Chris Killip is well known for his social documentary images from his native Isle of Man (Fig: 1) and also those created in the north of England for the seminal book ‘In Flagrante’ (Fig: 2). It was suggested to me that I take a look at his work more closely, owing to the way that he also constructs his landscape images with people occupying the space (Fig: 3).
On researching Killip a little more, it is also worth noting that he got his start in photography by assisting a well-known commercial photographer at the time, giving him a solid grounding in the technique of photography. This supports what Todd Hido asserted that craft is fundamental in being able to realise concepts (2019). Geoffrey Batchen states that Killip was influenced by the work of Paul Strand (Fig: 4) who as Batchen points out “Combined portraits with environments to make a simple statement about man’s symbiotic relationship with the landscape” (Batchen & Killip, 2001, p. 7), which Killip does extremely effectively and essentially what I am aiming to achieve by exploring more of a connection between my own portraits and the land. That said, both the work of Killip and Strand have since become a canon of photographic process, which is very recognisable and I would not aim to emulate this (considering my discussion around my own authorship). Additionally, Killip has also since stated himself that Strand’s approach was to have an honorable intent but a patronising result, which is in part the colonising power of the camera (Smith & Killip, 2018).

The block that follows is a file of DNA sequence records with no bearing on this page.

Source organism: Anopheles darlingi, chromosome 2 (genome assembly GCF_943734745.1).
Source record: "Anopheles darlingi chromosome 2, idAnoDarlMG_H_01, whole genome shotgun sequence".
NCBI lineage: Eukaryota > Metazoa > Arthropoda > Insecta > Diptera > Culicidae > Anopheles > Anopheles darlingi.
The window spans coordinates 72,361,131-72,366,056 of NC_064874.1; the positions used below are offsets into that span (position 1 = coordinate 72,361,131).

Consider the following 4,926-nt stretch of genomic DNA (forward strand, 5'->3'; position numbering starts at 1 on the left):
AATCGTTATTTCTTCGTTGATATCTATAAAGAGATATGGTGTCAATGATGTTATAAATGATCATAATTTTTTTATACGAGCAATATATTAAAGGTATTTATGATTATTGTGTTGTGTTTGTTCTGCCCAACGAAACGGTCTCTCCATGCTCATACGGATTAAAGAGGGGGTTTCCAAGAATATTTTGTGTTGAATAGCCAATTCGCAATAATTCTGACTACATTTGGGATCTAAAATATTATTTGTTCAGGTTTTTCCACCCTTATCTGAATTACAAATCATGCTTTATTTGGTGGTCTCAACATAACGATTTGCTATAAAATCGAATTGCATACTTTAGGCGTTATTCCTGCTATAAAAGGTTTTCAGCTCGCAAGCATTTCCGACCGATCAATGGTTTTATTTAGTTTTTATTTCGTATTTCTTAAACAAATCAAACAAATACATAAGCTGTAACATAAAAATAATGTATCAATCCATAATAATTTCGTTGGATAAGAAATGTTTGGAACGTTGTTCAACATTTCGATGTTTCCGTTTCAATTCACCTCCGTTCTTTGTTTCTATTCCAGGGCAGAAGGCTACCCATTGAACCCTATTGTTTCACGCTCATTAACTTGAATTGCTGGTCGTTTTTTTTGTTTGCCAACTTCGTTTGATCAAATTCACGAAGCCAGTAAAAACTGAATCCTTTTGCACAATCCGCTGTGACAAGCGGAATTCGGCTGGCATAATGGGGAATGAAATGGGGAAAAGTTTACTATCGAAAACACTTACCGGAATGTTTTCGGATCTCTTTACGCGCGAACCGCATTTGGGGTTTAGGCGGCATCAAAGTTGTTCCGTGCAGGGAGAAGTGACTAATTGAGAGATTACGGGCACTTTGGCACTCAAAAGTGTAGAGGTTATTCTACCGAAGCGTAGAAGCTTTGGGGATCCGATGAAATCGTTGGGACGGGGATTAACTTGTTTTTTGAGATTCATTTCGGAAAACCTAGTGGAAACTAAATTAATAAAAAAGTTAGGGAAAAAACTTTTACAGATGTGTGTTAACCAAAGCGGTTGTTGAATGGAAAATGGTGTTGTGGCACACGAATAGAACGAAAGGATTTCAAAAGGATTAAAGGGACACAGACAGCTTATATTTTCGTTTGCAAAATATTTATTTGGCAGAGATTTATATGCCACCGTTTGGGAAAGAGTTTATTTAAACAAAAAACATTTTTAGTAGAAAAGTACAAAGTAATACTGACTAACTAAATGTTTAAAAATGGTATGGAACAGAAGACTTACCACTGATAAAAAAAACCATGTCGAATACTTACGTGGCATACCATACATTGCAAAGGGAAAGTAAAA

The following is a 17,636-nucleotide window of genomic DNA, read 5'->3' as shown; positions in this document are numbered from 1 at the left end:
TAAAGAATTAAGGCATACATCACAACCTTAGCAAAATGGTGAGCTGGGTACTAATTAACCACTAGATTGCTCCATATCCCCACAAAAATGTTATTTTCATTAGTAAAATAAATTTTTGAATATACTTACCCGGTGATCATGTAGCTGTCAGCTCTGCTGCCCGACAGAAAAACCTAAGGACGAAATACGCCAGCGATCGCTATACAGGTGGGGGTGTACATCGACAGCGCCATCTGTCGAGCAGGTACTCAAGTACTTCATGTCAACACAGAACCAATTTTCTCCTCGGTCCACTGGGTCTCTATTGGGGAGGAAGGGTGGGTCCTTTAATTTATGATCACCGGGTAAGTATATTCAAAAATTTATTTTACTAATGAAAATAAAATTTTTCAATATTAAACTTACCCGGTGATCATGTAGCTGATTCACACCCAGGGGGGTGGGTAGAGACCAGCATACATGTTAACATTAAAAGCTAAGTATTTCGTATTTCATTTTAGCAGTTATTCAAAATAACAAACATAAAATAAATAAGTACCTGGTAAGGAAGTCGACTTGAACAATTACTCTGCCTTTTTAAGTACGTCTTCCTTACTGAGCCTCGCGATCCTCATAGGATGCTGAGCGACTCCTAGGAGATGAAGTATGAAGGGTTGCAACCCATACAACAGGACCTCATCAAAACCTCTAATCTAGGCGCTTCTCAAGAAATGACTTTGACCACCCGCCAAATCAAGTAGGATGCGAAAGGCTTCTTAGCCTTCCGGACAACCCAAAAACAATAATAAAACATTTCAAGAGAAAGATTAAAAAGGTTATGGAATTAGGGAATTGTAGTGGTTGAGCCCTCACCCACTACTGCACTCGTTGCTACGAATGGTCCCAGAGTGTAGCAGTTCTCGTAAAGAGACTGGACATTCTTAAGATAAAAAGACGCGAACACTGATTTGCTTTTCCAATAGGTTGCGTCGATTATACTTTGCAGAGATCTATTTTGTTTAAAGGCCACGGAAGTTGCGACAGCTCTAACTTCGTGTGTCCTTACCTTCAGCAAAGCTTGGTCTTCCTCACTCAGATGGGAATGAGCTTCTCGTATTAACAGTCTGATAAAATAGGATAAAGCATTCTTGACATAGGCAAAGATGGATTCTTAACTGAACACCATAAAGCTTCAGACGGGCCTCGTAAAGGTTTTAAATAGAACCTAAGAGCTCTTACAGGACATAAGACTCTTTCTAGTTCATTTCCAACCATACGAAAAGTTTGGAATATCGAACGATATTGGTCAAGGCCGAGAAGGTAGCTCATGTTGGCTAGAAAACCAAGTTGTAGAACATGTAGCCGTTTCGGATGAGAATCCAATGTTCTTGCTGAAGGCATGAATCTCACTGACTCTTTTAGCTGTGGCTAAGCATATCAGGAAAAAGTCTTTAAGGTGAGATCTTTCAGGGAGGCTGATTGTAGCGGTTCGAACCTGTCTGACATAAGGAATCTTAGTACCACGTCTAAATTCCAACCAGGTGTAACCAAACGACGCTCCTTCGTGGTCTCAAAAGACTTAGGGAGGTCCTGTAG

however, it is the link that Killip is able to achieve so effectively, which is where I might discover ways to present this within my own sequences. This link is in the way that the land is treated as a character in its own right, the same as the individual portrait and also the people within the landscape. There is agency in the land in the effect that it has on the people that occupy it, just as the people also impact the land. I have discussed this previously in the way that Bryan Schutmaat also places a similar agency on the place (Fig: 5) and it is in his approach to ‘Good God Damn’ that I find a lot of interest in exploring. The idea that the land is another character feeds quite well into my research into Object Orientated Ontology, which considers all objects have equal agency over the anthropocentric interpretation of them; it is important to treat the land in the same way as the portraits that I make. I can also utilise the tool of the camera to place influence over both the people and the landscape, as this too has the same agency on the objects within the frame.
There is also a question of representation, which I continually ask and Batchen also discussed this in relation to Killip’s work, stating:
“The new photographic moralists tend to dictate that only those from within a community really have the right to represent it. However, it is more generally agreed that good photography stems not from a position of insider privilege, but from having a defined, honest and impassioned point of view”(2001, p. 6).